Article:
Lifestyle influencer @becklomas is on it. So is @xoxotsumi’s Tsutsumi Hoang and sister @lillehoang’s Alexandra Hoang. In fact, Carousell boasts an absolute stack load of macro and micro influencers who are using the app to buy and sell their pre-loved items. Named one of Asia’s fastest-growing tech start-ups, Carousell has managed to gain huge cut-through in the marketplace – with Australian female millennials beginning to catch on to the app’s allure.
One person that’s helping lead this charge is Carousell Australia Country Lead Jamie Lee, who joined the company in May this year. A teacher by training with almost no tech experience in the education businesses she’s founded, we’ve recently become fascinated with Jamie’s story. Below, Jamie tells us in her own words just why she decided to join the company, transitioning from education to tech, and learning to disrupt herself.
I’ve been an educator for almost all my working life. From teaching financial literacy to school kids to mentoring university students alongside some of the world’s most influential companies – my passion has always been building relationships and helping people grow. That hasn’t changed since I joined Carousell, one of Asia’s most successful start-ups, as their Country Lead for Australia. In fact, it’s the main reason why I signed up.
I’ve always told my mentees that the people you work for matter far more than the brand. When Carousell told me that this new role was open, I’d known its co-founders Marcus and some of its employees for more than a year through Austern International, the education start-up I co-founded. Carousell had given several batches of our students a great experience of start-up life during their stays in Singapore, and I’d seen first-hand the love and drive that their entire team brought to growing the business. I also knew my direct manager-to-be, JJ, from his time at Airbnb and jumped at the opportunity to be mentored by someone whose perspective and skills are immensely different to mine.
Carousell isn’t as big in Australia yet, but in Asia it’s gotten so famous that people have started using it as a verb! The online marketplace lets anyone list pre-loved items for sale, but unlike some other platforms it takes its “Peer-to-Peer” label quite literally. Face-to-face meets are the norm, and hundreds of thriving communities of people with similar interests have sprung up on the site. When you buy something, you know you’re dealing with a real person. Your purchases matter.
That experience upended how I thought about the things I buy and value. I’ve loved fashion ever since I was a kid: I ran a fashion blog as a student and always enjoyed shopping for clothes, but never thought about the lasting impact of what I purchased. The first time I tried Carousell, I bought a beautiful blue dress at an obscenely low price. Low enough that I messaged the seller asking why she was selling the dress – and a whole stack of other designer clothes – for so little.
Her answer? She’d recently become a single mother, and needed the money to support her child during this rough patch. I couldn’t look at my spending the same after that.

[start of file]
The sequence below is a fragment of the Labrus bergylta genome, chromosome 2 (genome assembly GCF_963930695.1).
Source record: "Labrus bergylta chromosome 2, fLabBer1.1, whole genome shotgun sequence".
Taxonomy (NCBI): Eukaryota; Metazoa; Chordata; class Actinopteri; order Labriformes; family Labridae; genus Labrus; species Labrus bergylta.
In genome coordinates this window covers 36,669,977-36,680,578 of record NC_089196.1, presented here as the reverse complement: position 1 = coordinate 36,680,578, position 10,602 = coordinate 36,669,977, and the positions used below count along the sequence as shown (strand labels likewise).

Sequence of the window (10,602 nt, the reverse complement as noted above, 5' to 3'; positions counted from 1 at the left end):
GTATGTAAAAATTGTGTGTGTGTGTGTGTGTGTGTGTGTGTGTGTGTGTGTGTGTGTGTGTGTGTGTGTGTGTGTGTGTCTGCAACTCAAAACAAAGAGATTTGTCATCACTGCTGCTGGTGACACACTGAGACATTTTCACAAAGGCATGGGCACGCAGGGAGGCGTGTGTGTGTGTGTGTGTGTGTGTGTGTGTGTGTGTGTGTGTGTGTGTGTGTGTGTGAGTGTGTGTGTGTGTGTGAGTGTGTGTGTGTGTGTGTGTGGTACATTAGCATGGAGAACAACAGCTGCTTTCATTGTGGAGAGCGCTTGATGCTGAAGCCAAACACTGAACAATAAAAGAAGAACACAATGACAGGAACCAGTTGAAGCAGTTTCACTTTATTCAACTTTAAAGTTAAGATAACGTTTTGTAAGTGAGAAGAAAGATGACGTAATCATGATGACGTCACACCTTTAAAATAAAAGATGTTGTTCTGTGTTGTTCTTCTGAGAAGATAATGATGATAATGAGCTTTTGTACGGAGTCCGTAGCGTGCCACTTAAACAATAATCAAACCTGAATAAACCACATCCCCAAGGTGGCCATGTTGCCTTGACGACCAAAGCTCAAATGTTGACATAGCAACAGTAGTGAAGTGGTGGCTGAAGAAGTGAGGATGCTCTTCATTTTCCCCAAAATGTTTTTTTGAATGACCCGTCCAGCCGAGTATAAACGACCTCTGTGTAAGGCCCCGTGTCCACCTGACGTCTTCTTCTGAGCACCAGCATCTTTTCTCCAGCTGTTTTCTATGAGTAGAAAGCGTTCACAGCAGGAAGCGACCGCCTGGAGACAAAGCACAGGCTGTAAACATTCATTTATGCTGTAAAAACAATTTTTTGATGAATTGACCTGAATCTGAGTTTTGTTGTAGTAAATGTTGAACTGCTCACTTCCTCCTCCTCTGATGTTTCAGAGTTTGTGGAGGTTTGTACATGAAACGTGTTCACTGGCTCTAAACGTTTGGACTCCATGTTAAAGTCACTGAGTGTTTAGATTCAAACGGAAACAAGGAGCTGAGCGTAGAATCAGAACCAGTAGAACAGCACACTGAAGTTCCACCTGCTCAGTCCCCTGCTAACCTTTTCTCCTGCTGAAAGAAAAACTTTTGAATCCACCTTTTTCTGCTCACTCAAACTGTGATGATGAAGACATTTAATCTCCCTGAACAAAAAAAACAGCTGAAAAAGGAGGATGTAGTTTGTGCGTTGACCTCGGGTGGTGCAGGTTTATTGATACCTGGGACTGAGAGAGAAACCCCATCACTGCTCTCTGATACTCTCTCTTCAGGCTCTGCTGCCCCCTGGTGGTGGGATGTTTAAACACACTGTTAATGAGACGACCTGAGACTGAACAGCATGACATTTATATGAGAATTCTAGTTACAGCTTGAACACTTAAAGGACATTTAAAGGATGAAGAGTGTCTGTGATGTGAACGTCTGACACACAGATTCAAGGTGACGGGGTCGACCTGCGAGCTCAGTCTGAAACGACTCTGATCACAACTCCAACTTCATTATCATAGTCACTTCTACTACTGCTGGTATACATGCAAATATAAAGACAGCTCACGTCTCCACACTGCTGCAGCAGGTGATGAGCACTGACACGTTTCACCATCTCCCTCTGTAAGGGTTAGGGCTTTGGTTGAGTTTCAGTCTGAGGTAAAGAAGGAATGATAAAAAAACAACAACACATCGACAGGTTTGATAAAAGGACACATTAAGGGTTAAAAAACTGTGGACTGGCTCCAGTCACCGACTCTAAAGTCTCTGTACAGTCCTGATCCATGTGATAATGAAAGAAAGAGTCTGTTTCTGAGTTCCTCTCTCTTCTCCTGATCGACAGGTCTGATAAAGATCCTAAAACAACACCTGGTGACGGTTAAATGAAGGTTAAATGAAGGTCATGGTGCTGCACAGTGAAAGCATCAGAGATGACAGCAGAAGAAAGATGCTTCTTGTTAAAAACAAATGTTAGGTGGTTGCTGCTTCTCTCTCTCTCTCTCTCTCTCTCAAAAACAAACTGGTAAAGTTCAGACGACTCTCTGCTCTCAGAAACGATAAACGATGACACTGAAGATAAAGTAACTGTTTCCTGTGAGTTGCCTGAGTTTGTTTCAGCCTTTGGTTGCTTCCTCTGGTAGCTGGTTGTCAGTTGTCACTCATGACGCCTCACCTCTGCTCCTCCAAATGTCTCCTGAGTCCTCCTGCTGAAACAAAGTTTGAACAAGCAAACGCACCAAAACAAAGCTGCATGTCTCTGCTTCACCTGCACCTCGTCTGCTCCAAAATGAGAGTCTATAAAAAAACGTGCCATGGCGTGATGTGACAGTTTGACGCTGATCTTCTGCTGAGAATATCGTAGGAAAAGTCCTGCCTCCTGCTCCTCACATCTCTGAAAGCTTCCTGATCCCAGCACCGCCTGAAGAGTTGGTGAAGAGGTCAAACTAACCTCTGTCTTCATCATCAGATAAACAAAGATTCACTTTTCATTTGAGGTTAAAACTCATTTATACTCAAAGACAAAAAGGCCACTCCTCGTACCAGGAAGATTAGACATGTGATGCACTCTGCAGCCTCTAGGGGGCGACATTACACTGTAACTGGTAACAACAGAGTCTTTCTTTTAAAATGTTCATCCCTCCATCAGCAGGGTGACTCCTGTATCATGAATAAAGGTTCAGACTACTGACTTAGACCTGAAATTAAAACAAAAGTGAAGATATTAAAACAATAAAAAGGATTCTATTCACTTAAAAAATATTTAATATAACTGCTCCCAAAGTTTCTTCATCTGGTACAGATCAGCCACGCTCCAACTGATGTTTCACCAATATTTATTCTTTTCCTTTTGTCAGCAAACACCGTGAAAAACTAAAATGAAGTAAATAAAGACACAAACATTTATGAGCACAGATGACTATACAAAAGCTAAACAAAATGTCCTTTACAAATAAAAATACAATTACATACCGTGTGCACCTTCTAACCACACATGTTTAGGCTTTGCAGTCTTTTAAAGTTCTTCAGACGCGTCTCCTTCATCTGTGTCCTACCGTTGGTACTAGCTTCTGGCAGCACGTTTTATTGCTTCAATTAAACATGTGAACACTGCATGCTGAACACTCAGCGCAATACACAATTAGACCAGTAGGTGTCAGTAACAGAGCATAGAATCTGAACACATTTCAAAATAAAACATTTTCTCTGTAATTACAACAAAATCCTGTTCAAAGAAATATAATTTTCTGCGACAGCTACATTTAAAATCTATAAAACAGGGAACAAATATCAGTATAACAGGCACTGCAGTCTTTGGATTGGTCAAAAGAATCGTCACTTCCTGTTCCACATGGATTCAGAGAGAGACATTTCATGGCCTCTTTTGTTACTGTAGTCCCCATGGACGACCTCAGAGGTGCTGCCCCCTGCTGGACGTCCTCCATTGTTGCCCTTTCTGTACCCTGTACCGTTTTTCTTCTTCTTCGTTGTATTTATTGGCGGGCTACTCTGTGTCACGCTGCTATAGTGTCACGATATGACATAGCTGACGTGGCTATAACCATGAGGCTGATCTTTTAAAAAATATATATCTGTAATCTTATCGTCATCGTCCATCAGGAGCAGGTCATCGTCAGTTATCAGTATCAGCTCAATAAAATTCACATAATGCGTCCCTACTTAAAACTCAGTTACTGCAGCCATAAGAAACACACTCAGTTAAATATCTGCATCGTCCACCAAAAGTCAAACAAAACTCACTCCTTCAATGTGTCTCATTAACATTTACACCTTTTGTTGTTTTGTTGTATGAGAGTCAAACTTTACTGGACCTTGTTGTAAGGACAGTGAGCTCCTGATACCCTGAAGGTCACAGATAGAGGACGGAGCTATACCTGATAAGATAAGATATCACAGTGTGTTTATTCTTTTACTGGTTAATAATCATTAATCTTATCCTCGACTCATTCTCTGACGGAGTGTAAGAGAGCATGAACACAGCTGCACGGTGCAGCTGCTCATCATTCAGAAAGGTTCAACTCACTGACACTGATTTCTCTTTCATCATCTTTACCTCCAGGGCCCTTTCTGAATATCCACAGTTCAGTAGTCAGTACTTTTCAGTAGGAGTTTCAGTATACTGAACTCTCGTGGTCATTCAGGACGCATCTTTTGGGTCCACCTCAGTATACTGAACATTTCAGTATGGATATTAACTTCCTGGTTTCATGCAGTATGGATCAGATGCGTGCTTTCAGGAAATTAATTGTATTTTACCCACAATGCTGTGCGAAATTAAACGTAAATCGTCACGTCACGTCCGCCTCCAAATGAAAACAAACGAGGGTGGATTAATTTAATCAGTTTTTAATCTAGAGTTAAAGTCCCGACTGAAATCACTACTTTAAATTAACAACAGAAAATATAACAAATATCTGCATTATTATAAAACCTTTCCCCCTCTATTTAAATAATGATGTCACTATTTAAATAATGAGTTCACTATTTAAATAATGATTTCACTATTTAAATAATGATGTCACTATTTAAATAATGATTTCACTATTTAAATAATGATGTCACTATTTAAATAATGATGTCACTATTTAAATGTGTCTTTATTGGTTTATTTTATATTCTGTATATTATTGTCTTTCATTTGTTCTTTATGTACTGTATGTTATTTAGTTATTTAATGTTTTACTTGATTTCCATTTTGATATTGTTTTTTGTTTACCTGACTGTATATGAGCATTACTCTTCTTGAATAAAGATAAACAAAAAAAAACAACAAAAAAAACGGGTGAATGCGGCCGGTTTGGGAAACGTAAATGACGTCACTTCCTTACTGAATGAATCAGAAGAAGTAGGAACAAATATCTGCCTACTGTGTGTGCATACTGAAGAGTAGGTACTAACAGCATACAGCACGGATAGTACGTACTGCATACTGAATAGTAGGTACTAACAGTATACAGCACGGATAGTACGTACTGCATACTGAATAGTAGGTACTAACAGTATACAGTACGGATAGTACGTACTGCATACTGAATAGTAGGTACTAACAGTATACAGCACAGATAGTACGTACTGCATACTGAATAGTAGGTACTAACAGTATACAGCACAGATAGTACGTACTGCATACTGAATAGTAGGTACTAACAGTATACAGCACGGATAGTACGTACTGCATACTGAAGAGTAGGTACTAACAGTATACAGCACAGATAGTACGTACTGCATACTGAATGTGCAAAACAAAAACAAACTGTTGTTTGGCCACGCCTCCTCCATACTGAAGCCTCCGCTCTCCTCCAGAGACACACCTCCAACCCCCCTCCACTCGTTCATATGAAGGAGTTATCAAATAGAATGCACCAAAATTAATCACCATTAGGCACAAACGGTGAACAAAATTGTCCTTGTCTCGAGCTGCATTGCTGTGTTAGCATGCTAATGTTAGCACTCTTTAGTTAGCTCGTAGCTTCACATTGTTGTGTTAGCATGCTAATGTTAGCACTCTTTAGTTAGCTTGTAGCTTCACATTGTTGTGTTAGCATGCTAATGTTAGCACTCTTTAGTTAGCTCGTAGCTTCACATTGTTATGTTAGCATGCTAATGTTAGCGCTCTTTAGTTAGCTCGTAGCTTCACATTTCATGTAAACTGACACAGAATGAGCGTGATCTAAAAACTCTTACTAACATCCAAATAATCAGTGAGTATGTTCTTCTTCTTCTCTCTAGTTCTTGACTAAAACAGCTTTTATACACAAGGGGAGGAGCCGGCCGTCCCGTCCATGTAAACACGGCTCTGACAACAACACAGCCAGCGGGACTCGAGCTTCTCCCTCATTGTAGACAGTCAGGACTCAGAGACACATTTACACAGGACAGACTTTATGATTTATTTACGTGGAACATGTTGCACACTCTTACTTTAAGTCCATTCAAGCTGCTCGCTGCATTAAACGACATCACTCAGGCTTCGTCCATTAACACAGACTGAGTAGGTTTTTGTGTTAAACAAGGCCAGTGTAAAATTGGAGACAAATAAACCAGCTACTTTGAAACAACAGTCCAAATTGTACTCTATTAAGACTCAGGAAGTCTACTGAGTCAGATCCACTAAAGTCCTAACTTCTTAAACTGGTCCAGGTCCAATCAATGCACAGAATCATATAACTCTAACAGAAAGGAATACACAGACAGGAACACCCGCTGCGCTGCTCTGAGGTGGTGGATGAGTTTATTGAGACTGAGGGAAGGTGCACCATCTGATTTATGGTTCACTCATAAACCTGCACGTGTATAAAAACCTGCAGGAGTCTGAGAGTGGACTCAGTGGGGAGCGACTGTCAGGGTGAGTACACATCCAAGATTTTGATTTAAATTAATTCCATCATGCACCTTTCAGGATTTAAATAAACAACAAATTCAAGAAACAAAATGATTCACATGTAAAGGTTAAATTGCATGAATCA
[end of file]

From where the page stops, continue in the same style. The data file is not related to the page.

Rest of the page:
I’ve been at Carousell for just over a month now. I’m still part of Austern, mentoring our students and guiding the business where it’s needed, but I’m fortunate that the business is sustainable at this point without my day-to-day input. That’s given me the chance to throw myself in the deep and be the “new kid” again – ready to learn and grow.
The journey so far
Transitioning from education to tech hasn’t been without its challenges. At Carousell, the Australia team works mostly through collaboration software like Slack, rather than the face-to-face meets, forcing me to articulate myself far more clearly online – something I’m not especially used to! The new role also, unsurprisingly, involves far more meetings with my different teams and international counterparts than Austern’s once-a-week tempo. And analysing huge amounts of data every day isn’t something any teacher typically has to do.
Sometimes you do wonder, “what am I doing here?” In my first meeting with the other country GMs, I barely understood half the terms they were using. I had a choice: to pretend to have it all together like they did, or ask the stupid questions. You can guess which one I chose! I’m doing my best to follow the advice I give to Austern’s students: disrupt yourself before trying to disrupt an industry, treat failure as an opportunity, and above all never be too afraid (or close-minded) to say ‘YES’ to something new. You might just discover your next passion – like I’ve done.
Some people might say that technology rules today’s world – but it’s the other way around. Platforms like Carousell are growing so fast because we value relationships and people more than ever, both amongst our team – we were voted Singapore’s best tech start-up to work for just this month – and our user community. When I talk to our buyers and sellers, they tell me they keep coming back because they share our vision and they want their purchases to benefit a real person… and because of the relationships they’ve built through the site.
As a teacher by training and an entrepreneur by calling, I know my strength has always been in relationships – the sort of genuine, durable ones that go beyond business or work. Those sorts of relationships can take you to all sorts of strange and unusual places, like supporting a single mother’s new life or joining a tech start-up with almost no tech experience. You can’t succeed just by knowing technology – you’ve also got to understand humanity.
All images: @jamieclee